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L Dopa Parkinson’s Disease

Clinical Aspects Of Dopaminergic Therapy

The Best 3 Supplements for Parkinson’s Disease — L-Tyrosine, L-Dopa and L-Phenylalanine

The clinical benefit of levodopa has not been doubted since its description and is still the most effective symptomatic drug for PD . Current therapeutic approaches rely upon levodopa and dopamine agonists. Levodopa, the precursor of dopamine moves across the BBB and combines with the peripherally-acting decarboxylase inhibitors such as benserazid and carbidopa to ensure its bioavailability in the CNS and thereby its clinical effectiveness in patients . However, it does not relieve other disabling symptoms of PD possibly derived from alterations in other neurotransmitter systems, such as cholinergic, noradrenergic, and serotonergic systems . Furthermore, several classifications of PD subtypes were created with the need of an individual and/or combined strategy to pharmacotherapy during the course of the disease.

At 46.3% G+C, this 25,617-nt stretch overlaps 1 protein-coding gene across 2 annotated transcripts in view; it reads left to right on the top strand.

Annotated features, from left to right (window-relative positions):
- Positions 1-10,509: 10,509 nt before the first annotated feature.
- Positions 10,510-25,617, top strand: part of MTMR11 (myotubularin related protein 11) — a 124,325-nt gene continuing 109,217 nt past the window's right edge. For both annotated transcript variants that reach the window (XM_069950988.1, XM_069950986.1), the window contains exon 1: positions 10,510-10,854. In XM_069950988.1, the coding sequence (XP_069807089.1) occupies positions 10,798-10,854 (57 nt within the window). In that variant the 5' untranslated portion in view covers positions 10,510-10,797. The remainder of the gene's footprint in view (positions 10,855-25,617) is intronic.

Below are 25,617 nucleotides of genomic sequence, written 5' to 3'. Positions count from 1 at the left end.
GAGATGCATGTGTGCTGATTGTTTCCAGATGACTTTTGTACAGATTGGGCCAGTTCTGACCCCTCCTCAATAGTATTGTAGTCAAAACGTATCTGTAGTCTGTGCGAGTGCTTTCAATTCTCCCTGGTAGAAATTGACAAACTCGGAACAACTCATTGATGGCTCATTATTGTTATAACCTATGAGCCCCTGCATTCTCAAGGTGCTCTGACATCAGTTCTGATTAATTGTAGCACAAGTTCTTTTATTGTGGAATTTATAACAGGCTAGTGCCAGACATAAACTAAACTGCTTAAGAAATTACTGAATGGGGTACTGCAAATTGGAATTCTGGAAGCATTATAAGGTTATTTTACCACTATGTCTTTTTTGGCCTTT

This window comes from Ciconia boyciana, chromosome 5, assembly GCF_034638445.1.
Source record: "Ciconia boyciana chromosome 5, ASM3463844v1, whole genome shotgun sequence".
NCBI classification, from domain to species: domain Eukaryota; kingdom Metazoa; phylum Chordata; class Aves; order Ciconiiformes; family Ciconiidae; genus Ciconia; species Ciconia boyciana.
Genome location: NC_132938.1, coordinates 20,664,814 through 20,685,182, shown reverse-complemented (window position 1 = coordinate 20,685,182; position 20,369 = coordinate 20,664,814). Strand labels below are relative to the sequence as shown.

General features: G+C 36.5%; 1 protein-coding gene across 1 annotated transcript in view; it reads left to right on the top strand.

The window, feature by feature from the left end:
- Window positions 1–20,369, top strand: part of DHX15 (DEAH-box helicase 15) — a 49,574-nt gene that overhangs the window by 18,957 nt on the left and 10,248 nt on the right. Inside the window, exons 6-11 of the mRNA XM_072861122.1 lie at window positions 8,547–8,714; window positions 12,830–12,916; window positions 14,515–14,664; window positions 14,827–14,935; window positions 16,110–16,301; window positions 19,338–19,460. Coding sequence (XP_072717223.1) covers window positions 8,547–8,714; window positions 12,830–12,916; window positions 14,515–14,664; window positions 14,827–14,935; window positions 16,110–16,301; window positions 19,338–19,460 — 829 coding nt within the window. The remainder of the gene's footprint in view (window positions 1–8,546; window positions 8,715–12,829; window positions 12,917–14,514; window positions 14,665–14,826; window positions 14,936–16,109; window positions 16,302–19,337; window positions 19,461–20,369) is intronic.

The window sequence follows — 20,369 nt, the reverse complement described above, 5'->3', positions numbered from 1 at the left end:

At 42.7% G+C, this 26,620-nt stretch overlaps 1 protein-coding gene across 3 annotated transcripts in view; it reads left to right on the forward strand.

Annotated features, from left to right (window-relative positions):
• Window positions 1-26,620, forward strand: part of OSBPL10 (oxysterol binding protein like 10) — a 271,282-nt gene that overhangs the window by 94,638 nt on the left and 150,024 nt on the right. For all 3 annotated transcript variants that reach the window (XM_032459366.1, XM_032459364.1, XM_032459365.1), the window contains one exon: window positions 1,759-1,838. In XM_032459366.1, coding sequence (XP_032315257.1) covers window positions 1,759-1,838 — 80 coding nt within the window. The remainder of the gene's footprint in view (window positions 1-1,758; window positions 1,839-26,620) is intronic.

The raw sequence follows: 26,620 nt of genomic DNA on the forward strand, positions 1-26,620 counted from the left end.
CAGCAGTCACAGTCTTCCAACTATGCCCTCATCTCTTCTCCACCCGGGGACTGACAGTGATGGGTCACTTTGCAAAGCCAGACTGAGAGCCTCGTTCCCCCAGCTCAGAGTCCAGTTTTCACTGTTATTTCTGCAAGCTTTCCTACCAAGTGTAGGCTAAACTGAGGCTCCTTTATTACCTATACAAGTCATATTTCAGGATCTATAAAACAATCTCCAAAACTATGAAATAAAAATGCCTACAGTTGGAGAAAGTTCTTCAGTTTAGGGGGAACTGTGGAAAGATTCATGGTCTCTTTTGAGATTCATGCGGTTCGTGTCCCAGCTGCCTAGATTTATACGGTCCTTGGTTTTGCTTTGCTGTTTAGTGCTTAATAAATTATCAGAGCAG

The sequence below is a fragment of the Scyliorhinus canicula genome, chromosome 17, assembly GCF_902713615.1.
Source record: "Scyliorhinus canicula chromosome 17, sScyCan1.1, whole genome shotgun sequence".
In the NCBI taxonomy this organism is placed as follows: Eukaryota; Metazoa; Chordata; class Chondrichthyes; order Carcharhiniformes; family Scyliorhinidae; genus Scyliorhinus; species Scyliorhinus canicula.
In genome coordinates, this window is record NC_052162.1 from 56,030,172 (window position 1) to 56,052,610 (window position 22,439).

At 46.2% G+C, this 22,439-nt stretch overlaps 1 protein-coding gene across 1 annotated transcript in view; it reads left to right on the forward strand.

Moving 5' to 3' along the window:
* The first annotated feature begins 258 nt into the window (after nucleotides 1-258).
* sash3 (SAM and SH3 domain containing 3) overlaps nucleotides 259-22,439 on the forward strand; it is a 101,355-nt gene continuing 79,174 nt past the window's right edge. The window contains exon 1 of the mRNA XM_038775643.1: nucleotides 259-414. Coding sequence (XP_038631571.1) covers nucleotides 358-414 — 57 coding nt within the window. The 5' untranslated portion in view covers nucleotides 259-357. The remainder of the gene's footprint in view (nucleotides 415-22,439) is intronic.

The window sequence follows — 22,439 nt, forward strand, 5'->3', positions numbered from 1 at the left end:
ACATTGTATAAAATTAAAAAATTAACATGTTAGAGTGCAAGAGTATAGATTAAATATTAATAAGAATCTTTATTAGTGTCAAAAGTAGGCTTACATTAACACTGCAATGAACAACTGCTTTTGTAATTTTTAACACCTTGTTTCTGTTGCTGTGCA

Levodopa In The Treatment Of Parkinson’s

Levodopa is a common drug administered during the progressive stages of PD. L-dopa is considered a prodrug, meaning it is not activated until after it crosses the blood brain barrier via active transport. The primary use of Levodopa is to restore depleted levels of dopamine at the presynaptic terminal of the substantia nigra, which restores functional movement. This replacement can relieve symptoms of PD, such as freezing and rigidity. If a tolerance is built up to L-dopa, or adverse motor effects become present with this drug alone, partner drugs Benserazide and Carbidopa can be supplemented to prevent the further premature breakdown in the periphery.

Optimal oral dosing of LD-CD is typically between 97.5 mg-390 mg for a single dose, and 25mg-100mg bi-daily/tri-daily for either sustained release or immediate release. The volume of distribution is typically around 28.5 L and the plasma half-life clearance is 1.8 hours. Therefore, frequent dosage is required. The renal clearance of L-dopa is approximately 72 ml/min.